Last Updated on January 12, 2023
If you’re looking for an effective horse scratches treatment recipe, we’ve got the perfect formula right here for you! Today we’re going to help you create a versatile homemade recipe for treating scratches on horses which is super simple to prepare.
This means that the next time your horse gets a bout of scratches, there is no need to panic! You can put together this recipe in just a few minutes, and it takes very little skill to prepare.
So, here is our ultimate guide to the best and most effective horse scratches treatment recipe!
What Is Horse Scratch Treatment?
If your horse is prone to itchy skin or tends to scratch itself on any available object, you will be familiar with horse skin infection treatments such as Coats Aloe Liniment. Many horses get a condition called pastern dermatitis in the winter months, more commonly known as mud fever or scratches.
As with all equine medical problems, it is important to seek expert veterinary advice before deciding on a treatment plan. Applying the wrong treatment may make the condition worse, causing your horse more pain in the long term.
The aim of a good horse scratches treatment is to help to soothe the skin and promote healing, as well as reduce pain and itchiness. Scratches are caused by prolonged exposure to wet, muddy conditions, so you will also need to move the horse to a clean dry area to help resolve the problem.
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What Does It Mean For A Horse To Scratch?
Horses are just like humans, and will scratch at areas of skin that are itchy or sore. They do this to relieve irritation, but unfortunately by scratching they may often make the problem worse.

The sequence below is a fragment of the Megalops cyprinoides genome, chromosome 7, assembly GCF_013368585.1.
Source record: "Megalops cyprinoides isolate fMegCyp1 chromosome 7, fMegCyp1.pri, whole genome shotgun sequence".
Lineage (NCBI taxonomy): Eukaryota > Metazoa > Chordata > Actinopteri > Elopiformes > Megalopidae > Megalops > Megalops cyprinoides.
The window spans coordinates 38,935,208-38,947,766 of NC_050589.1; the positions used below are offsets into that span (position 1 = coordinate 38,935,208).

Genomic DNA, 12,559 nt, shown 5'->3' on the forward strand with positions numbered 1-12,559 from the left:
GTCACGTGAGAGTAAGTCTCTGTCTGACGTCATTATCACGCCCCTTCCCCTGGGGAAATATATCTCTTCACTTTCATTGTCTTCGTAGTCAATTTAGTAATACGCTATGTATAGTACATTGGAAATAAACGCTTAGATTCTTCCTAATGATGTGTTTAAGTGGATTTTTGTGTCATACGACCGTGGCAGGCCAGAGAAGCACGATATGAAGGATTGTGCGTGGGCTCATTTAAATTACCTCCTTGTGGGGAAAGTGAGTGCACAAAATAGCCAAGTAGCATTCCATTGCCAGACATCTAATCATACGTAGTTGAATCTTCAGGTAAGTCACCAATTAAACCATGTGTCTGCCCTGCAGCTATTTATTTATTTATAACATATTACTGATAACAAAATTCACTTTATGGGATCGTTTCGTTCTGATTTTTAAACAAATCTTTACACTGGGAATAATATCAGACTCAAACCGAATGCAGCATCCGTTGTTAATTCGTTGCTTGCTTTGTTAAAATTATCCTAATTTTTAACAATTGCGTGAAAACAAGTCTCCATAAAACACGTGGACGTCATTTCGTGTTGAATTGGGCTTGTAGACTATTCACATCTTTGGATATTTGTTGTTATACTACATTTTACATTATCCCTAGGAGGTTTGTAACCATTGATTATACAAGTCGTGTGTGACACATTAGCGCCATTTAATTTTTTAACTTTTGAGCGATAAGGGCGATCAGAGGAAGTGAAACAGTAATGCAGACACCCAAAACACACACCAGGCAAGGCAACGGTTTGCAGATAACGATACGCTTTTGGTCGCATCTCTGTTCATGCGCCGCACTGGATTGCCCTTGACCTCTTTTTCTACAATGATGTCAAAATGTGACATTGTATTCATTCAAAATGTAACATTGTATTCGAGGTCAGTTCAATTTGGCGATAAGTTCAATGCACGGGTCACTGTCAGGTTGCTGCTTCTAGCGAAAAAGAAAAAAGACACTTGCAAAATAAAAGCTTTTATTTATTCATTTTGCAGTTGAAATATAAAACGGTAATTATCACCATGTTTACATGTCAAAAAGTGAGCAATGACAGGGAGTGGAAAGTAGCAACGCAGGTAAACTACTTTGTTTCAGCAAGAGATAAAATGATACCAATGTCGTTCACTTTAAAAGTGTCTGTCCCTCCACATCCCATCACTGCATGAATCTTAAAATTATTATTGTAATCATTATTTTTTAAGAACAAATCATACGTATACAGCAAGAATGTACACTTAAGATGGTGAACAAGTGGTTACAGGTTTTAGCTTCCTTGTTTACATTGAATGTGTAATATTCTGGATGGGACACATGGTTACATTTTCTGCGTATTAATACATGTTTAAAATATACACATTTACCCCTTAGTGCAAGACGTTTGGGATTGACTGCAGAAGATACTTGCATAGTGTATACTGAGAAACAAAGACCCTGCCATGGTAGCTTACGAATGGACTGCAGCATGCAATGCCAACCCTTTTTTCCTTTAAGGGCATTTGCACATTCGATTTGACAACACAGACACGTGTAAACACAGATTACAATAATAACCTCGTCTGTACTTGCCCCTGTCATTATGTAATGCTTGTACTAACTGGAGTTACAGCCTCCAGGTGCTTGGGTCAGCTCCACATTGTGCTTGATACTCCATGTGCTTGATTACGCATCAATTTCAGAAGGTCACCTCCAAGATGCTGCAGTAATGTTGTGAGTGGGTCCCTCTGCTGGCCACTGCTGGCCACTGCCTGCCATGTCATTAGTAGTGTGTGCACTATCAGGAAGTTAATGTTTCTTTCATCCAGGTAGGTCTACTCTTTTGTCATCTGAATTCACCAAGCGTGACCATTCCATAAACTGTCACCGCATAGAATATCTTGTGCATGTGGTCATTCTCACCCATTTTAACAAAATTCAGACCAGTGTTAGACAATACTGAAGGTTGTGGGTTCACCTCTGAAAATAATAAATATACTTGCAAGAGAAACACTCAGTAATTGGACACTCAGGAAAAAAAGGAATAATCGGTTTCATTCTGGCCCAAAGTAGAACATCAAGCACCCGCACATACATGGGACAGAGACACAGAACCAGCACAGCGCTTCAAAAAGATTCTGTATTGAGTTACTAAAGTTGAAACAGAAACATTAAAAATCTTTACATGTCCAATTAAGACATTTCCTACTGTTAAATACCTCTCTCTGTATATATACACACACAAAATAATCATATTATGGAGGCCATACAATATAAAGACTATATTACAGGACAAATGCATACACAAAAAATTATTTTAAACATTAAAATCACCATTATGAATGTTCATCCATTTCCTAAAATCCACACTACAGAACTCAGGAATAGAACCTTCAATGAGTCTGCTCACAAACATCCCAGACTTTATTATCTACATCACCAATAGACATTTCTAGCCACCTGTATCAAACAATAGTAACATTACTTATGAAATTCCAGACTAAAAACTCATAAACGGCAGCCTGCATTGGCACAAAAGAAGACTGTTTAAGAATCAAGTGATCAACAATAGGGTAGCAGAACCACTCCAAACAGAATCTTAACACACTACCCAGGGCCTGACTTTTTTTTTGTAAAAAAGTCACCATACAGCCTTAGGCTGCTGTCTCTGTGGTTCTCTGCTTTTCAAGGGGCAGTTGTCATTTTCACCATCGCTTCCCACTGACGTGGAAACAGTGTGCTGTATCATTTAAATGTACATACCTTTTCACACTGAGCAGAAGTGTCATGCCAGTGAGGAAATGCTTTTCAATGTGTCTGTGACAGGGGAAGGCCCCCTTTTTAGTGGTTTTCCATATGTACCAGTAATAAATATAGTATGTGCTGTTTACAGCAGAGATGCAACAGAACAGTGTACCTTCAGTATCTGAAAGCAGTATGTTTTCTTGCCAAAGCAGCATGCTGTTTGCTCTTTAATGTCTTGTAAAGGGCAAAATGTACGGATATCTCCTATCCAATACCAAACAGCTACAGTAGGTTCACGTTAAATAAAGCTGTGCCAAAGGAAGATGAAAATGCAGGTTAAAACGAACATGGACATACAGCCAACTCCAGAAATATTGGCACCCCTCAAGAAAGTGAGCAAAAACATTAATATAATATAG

A horse can scratch itself in a range of different ways. They can use their teeth to nibble at areas of the body they can reach, or may extend a hoof to scratch at difficult areas such as behind the ears. Horses will also scratch themselves by rubbing on solid objects such as fence posts, tree trunks, and stable doors.
The term ‘scratches’ is also used to describe a condition called pastern dermatitis, also known as mud fever or greasy heels. This is not caused by the horse scratching itself, but occurs when the horse lives in damp, wet conditions.
Can You Ride A Horse With Scratches?
You can ride a horse with scratches as long as it is not showing signs of lameness, pain or discomfort. It is important to make sure that the tack does not rub on any affected areas, and must make sure to clean and dry the horse’s legs thoroughly after your ride.
What You Will Need To Make The Best Horse Scratches Treatment Recipe
The great thing about making your own horse scratch treatment is that the ingredients are easy to get hold of, and you don’t need any specialized equipment!
Let’s take a look at what you’ll need:
- Antibacterial soap, such as Betadine or Hibiscrub.
- A suitable barrier cream, such as petroleum jelly or nappy rash cream.
It is important to note that your veterinarian may prescribe other medicated barrier creams for scratches, which need to be used in a different way than the method outlined below. Our recipe and method involve the steps that should be followed for a mild case of scratches, but it is important to assess the response to treatment carefully and seek further veterinary advice if necessary.
- Blunt-ended scissors or trimming clippers
- A bowl of clean, warm water
- Cotton wool
- Clean towel
- Disposable gloves
Step By Step Instructions